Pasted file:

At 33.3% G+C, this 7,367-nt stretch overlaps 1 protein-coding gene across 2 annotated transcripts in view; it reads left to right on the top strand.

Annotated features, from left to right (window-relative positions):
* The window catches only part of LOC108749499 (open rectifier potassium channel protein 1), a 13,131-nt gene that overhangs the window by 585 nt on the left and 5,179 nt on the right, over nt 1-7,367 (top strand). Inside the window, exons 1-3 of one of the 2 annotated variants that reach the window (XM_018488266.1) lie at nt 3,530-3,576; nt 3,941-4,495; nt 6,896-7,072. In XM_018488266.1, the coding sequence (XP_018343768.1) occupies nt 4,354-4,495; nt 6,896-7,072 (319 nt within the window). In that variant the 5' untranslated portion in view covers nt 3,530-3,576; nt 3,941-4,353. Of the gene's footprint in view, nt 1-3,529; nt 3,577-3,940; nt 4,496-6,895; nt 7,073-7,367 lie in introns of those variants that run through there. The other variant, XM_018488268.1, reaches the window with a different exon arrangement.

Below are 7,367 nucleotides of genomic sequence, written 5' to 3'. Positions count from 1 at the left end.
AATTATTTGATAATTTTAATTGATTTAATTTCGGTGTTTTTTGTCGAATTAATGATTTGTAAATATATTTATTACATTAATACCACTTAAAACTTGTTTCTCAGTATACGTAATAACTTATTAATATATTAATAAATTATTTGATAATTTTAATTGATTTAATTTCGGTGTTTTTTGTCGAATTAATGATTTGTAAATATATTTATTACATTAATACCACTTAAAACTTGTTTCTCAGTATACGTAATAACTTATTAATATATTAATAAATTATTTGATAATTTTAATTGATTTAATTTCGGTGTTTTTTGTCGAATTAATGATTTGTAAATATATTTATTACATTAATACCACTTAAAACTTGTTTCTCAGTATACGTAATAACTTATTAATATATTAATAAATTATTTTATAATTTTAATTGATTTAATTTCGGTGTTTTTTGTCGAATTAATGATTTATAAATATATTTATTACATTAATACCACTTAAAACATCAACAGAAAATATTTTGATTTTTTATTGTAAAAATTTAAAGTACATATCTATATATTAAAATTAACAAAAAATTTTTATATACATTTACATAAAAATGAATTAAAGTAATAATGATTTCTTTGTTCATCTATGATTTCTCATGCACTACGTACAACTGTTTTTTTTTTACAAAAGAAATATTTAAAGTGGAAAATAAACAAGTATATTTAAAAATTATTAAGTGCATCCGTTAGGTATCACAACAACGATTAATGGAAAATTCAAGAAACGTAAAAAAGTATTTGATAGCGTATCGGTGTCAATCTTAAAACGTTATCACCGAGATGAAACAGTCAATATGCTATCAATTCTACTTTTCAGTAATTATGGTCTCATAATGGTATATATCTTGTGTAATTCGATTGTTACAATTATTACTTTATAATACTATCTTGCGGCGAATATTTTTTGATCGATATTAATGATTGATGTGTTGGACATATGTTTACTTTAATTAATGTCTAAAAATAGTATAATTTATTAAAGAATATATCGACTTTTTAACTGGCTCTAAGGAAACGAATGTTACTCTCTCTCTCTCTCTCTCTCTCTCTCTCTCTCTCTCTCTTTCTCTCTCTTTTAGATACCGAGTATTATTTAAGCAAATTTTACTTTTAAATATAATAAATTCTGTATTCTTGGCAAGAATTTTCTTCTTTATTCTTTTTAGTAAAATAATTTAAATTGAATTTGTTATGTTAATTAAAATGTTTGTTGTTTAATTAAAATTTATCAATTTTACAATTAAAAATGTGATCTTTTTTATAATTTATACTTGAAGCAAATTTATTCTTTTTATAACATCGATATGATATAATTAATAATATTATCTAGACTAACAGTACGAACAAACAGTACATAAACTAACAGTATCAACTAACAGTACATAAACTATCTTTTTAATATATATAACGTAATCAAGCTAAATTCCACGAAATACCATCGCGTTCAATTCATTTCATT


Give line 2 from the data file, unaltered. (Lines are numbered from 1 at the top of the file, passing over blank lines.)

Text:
Annotated features, from left to right (window-relative positions):